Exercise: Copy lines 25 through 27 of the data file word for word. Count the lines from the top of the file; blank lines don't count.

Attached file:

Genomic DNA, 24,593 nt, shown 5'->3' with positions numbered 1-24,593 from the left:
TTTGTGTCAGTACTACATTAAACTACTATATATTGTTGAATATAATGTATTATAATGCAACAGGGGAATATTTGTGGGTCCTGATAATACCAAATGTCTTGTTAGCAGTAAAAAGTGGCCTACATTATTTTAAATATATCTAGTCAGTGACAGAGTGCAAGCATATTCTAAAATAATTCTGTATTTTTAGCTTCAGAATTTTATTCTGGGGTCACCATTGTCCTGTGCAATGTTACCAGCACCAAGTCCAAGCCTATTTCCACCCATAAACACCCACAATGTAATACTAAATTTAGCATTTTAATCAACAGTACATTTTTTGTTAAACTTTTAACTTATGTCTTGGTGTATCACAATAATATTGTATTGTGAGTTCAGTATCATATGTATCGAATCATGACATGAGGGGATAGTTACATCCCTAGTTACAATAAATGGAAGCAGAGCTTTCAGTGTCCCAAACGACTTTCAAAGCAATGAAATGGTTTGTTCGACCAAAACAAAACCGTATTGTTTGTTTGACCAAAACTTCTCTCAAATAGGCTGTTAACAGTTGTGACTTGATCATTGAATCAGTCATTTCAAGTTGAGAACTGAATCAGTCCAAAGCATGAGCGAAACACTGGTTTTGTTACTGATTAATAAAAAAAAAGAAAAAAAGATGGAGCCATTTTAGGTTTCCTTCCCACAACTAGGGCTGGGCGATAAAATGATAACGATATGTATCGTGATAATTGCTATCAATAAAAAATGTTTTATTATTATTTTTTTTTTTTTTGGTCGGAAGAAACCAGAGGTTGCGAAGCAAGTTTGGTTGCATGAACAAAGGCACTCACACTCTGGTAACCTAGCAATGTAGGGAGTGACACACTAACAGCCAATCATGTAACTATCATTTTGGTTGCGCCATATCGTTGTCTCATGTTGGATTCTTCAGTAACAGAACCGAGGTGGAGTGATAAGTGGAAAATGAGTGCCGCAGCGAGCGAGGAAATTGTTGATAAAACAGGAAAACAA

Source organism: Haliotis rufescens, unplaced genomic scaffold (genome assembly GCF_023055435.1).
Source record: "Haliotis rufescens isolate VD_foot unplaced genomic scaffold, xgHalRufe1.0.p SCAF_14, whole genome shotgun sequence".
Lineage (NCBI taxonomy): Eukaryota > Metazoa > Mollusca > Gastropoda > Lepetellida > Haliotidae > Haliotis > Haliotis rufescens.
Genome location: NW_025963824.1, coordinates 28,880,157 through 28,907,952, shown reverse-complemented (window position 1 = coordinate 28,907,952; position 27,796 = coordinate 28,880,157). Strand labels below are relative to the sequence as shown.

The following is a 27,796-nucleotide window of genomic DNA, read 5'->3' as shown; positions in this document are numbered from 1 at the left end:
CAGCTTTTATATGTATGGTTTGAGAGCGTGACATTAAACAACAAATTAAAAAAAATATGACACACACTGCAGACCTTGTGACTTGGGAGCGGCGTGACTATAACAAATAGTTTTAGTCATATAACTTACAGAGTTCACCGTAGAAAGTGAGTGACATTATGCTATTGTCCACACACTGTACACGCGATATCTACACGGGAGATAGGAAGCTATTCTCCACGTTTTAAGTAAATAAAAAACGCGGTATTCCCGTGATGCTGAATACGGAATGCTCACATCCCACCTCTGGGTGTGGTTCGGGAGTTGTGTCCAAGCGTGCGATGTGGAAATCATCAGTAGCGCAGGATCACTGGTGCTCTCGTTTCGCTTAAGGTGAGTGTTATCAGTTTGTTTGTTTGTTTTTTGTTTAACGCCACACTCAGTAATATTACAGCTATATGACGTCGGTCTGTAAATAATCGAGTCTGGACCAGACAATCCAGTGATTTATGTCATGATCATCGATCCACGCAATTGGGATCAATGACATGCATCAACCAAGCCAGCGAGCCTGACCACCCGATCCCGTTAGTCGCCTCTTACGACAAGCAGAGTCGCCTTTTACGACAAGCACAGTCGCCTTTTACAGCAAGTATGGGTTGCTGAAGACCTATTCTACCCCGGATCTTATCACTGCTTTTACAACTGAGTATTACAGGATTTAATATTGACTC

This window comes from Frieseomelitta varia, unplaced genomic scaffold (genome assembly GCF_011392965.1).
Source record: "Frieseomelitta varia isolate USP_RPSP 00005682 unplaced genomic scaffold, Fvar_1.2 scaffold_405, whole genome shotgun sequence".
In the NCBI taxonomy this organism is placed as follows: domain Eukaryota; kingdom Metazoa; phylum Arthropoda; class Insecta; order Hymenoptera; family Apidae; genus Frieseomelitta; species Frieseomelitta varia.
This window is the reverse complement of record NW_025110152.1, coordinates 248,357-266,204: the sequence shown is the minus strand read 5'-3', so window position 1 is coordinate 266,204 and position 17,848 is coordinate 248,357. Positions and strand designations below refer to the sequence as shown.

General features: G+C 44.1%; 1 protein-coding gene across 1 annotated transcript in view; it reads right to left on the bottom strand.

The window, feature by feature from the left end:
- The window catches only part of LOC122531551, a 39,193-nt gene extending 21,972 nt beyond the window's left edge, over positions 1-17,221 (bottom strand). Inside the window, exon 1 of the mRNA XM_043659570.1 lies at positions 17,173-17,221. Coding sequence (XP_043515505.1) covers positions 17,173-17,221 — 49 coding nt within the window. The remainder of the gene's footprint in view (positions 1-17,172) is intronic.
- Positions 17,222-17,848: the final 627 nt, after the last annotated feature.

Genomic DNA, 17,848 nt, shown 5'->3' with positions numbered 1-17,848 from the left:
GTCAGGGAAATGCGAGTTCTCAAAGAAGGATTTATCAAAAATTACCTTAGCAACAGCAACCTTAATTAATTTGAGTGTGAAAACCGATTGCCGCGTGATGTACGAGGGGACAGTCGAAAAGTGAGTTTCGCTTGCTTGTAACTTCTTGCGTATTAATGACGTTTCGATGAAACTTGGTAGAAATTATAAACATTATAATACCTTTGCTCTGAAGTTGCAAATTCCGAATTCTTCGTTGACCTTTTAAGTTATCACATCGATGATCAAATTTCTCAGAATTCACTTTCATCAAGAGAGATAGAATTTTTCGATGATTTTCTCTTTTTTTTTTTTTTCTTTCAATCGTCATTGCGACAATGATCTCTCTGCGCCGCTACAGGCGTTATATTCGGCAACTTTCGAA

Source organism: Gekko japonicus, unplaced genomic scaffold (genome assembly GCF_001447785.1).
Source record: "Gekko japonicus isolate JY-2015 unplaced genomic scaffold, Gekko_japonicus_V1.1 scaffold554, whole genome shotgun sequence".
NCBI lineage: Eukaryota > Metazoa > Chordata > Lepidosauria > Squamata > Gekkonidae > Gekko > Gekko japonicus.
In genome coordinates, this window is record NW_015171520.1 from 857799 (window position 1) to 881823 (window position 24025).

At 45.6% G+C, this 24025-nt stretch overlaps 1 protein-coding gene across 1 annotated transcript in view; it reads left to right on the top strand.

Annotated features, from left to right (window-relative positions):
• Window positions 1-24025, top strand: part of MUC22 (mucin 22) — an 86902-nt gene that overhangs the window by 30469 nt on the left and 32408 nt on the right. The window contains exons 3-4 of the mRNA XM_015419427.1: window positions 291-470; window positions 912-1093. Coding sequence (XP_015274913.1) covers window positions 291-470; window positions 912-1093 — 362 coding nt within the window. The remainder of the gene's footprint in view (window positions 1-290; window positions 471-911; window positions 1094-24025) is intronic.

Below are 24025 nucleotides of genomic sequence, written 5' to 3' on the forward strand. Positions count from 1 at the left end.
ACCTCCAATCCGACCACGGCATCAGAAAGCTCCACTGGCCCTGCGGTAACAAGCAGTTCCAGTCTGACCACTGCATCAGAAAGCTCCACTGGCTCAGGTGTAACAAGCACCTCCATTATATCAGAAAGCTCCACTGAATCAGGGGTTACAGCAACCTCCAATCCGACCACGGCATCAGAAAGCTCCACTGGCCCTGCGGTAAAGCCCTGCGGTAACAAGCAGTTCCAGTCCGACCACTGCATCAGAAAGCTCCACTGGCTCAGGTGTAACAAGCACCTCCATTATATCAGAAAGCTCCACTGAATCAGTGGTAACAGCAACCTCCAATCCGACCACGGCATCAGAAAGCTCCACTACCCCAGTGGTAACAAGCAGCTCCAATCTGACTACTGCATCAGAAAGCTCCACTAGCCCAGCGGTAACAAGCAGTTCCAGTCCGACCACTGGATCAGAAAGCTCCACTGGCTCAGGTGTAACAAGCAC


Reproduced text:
• Window positions 1-24025, top strand: part of MUC22 (mucin 22) — an 86902-nt gene that overhangs the window by 30469 nt on the left and 32408 nt on the right. The window contains exons 3-4 of the mRNA XM_015419427.1: window positions 291-470; window positions 912-1093. Coding sequence (XP_015274913.1) covers window positions 291-470; window positions 912-1093 — 362 coding nt within the window. The remainder of the gene's footprint in view (window positions 1-290; window positions 471-911; window positions 1094-24025) is intronic.

Below are 24025 nucleotides of genomic sequence, written 5' to 3' on the forward strand. Positions count from 1 at the left end.
ACCTCCAATCCGACCACGGCATCAGAAAGCTCCACTGGCCCTGCGGTAACAAGCAGTTCCAGTCTGACCACTGCATCAGAAAGCTCCACTGGCTCAGGTGTAACAAGCACCTCCATTATATCAGAAAGCTCCACTGAATCAGGGGTTACAGCAACCTCCAATCCGACCACGGCATCAGAAAGCTCCACTGGCCCTGCGGTAAAGCCCTGCGGTAACAAGCAGTTCCAGTCCGACCACTGCATCAGAAAGCTCCACTGGCTCAGGTGTAACAAGCACCTCCATTATATCAGAAAGCTCCACTGAATCAGTGGTAACAGCAACCTCCAATCCGACCACGGCATCAGAAAGCTCCACTACCCCAGTGGTAACAAGCAGCTCCAATCTGACTACTGCATCAGAAAGCTCCACTAGCCCAGCGGTAACAAGCAGTTCCAGTCCGACCACTGGATCAGAAAGCTCCACTGGCTCAGGTGTAACAAGCAC